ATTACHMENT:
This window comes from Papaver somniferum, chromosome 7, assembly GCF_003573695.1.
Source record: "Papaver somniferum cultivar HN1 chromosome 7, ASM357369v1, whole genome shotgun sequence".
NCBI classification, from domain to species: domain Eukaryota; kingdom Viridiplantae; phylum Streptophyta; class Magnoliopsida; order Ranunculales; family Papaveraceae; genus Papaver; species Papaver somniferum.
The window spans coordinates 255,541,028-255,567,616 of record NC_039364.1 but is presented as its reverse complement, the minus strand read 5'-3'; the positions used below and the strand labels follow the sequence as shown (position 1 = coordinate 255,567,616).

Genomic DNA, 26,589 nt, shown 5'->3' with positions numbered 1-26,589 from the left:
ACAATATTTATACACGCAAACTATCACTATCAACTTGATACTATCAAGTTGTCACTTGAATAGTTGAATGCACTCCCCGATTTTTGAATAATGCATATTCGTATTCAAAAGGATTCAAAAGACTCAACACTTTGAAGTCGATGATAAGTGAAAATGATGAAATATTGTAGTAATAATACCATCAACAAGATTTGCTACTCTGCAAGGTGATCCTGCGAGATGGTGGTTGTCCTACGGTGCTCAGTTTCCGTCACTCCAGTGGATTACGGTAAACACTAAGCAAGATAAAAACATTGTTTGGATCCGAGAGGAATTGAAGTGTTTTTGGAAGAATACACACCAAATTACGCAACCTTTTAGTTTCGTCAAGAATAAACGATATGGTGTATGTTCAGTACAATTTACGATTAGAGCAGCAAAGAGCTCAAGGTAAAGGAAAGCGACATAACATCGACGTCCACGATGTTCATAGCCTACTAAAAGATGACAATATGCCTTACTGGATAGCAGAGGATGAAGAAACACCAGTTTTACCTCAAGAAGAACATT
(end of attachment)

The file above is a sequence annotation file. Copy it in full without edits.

This window comes from Papaver somniferum, chromosome 7, assembly GCF_003573695.1.
Source record: "Papaver somniferum cultivar HN1 chromosome 7, ASM357369v1, whole genome shotgun sequence".
NCBI classification, from domain to species: domain Eukaryota; kingdom Viridiplantae; phylum Streptophyta; class Magnoliopsida; order Ranunculales; family Papaveraceae; genus Papaver; species Papaver somniferum.
The window spans coordinates 255,541,028-255,567,616 of record NC_039364.1 but is presented as its reverse complement, the minus strand read 5'-3'; the positions used below and the strand labels follow the sequence as shown (position 1 = coordinate 255,567,616).

Genomic DNA, 26,589 nt, shown 5'->3' with positions numbered 1-26,589 from the left:
ACAATATTTATACACGCAAACTATCACTATCAACTTGATACTATCAAGTTGTCACTTGAATAGTTGAATGCACTCCCCGATTTTTGAATAATGCATATTCGTATTCAAAAGGATTCAAAAGACTCAACACTTTGAAGTCGATGATAAGTGAAAATGATGAAATATTGTAGTAATAATACCATCAACAAGATTTGCTACTCTGCAAGGTGATCCTGCGAGATGGTGGTTGTCCTACGGTGCTCAGTTTCCGTCACTCCAGTGGATTACGGTAAACACTAAGCAAGATAAAAACATTGTTTGGATCCGAGAGGAATTGAAGTGTTTTTGGAAGAATACACACCAAATTACGCAACCTTTTAGTTTCGTCAAGAATAAACGATATGGTGTATGTTCAGTACAATTTACGATTAGAGCAGCAAAGAGCTCAAGGTAAAGGAAAGCGACATAACATCGACGTCCACGATGTTCATAGCCTACTAAAAGATGACAATATGCCTTACTGGATAGCAGAGGATGAAGAAACACCAGTTTTACCTCAAGAAGAACATT